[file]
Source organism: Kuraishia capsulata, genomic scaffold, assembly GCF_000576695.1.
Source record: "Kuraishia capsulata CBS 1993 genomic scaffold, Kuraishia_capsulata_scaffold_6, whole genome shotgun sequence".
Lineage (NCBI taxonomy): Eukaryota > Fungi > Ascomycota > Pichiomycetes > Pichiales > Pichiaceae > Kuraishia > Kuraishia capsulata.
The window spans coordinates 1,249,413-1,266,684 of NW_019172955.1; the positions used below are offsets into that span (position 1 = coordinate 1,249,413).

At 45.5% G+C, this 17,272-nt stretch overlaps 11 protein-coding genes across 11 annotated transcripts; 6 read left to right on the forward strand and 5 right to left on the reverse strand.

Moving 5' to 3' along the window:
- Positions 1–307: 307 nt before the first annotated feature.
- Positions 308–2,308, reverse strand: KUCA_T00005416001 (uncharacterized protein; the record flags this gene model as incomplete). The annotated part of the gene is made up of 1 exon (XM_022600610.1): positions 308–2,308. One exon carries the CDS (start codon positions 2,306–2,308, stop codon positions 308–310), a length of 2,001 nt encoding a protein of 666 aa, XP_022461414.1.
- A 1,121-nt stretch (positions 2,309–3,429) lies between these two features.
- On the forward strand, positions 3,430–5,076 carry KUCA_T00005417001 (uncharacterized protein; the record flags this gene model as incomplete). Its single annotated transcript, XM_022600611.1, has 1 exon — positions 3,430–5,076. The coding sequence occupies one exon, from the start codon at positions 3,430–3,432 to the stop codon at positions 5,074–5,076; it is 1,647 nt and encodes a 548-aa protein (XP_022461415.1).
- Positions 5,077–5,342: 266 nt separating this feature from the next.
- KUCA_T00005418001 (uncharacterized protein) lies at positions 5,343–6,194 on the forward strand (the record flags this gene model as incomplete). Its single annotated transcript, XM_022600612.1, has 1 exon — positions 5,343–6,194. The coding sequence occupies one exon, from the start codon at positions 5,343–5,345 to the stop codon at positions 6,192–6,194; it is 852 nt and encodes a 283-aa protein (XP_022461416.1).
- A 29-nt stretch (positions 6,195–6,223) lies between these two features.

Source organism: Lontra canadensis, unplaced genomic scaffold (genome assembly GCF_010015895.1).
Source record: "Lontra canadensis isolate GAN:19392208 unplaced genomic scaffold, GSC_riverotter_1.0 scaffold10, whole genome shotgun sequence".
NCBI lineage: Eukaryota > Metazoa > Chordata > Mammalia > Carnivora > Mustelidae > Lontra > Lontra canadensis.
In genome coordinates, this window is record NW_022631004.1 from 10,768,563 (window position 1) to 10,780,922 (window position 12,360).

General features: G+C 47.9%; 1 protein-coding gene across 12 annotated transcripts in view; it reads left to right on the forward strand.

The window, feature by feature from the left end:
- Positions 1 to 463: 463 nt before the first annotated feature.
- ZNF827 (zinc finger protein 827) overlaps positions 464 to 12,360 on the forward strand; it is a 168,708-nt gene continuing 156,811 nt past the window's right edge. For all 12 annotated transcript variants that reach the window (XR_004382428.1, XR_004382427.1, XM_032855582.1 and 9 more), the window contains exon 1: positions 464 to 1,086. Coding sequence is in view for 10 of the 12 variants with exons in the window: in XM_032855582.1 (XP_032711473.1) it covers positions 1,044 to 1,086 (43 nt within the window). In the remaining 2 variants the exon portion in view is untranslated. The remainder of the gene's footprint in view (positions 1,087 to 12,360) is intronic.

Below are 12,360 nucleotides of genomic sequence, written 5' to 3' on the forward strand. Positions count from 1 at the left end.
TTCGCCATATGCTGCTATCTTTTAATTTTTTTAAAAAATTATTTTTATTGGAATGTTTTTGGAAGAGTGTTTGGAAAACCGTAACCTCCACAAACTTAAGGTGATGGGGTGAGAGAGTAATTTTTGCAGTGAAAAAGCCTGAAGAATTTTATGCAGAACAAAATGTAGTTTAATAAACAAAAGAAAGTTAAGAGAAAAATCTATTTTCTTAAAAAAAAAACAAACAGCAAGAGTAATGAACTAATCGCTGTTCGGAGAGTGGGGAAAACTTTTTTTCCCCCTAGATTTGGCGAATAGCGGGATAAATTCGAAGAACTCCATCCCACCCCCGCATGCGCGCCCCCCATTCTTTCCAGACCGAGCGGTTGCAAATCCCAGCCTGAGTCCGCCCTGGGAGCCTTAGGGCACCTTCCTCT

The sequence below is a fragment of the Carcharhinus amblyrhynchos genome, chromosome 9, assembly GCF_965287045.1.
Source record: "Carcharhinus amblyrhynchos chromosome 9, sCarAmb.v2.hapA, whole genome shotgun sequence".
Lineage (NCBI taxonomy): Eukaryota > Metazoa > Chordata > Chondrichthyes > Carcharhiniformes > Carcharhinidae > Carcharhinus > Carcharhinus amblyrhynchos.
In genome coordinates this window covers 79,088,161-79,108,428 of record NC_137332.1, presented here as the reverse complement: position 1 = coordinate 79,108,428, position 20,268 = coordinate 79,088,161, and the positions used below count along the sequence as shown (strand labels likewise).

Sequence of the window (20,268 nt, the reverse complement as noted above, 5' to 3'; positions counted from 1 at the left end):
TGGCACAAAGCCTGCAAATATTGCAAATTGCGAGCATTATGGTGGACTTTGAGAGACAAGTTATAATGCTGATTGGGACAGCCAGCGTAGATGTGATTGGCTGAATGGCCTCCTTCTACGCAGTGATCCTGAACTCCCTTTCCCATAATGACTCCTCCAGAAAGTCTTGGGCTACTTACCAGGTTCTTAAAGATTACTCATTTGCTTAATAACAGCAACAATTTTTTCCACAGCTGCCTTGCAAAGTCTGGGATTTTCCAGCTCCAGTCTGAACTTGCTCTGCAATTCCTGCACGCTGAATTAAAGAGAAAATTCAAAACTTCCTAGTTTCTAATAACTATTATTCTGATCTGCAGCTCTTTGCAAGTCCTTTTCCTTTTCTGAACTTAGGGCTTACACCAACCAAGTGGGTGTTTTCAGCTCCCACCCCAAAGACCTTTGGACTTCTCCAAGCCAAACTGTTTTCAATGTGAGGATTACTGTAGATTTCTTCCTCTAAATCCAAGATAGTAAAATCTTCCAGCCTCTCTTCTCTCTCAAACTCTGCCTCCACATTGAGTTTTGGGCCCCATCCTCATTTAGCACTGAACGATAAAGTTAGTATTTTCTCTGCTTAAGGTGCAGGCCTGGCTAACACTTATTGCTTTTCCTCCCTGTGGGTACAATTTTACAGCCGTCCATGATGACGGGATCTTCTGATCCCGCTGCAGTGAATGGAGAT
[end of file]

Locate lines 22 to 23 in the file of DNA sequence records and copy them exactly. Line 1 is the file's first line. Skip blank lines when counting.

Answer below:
Below are 12,360 nucleotides of genomic sequence, written 5' to 3' on the forward strand. Positions count from 1 at the left end.
TTCGCCATATGCTGCTATCTTTTAATTTTTTTAAAAAATTATTTTTATTGGAATGTTTTTGGAAGAGTGTTTGGAAAACCGTAACCTCCACAAACTTAAGGTGATGGGGTGAGAGAGTAATTTTTGCAGTGAAAAAGCCTGAAGAATTTTATGCAGAACAAAATGTAGTTTAATAAACAAAAGAAAGTTAAGAGAAAAATCTATTTTCTTAAAAAAAAAACAAACAGCAAGAGTAATGAACTAATCGCTGTTCGGAGAGTGGGGAAAACTTTTTTTCCCCCTAGATTTGGCGAATAGCGGGATAAATTCGAAGAACTCCATCCCACCCCCGCATGCGCGCCCCCCATTCTTTCCAGACCGAGCGGTTGCAAATCCCAGCCTGAGTCCGCCCTGGGAGCCTTAGGGCACCTTCCTCT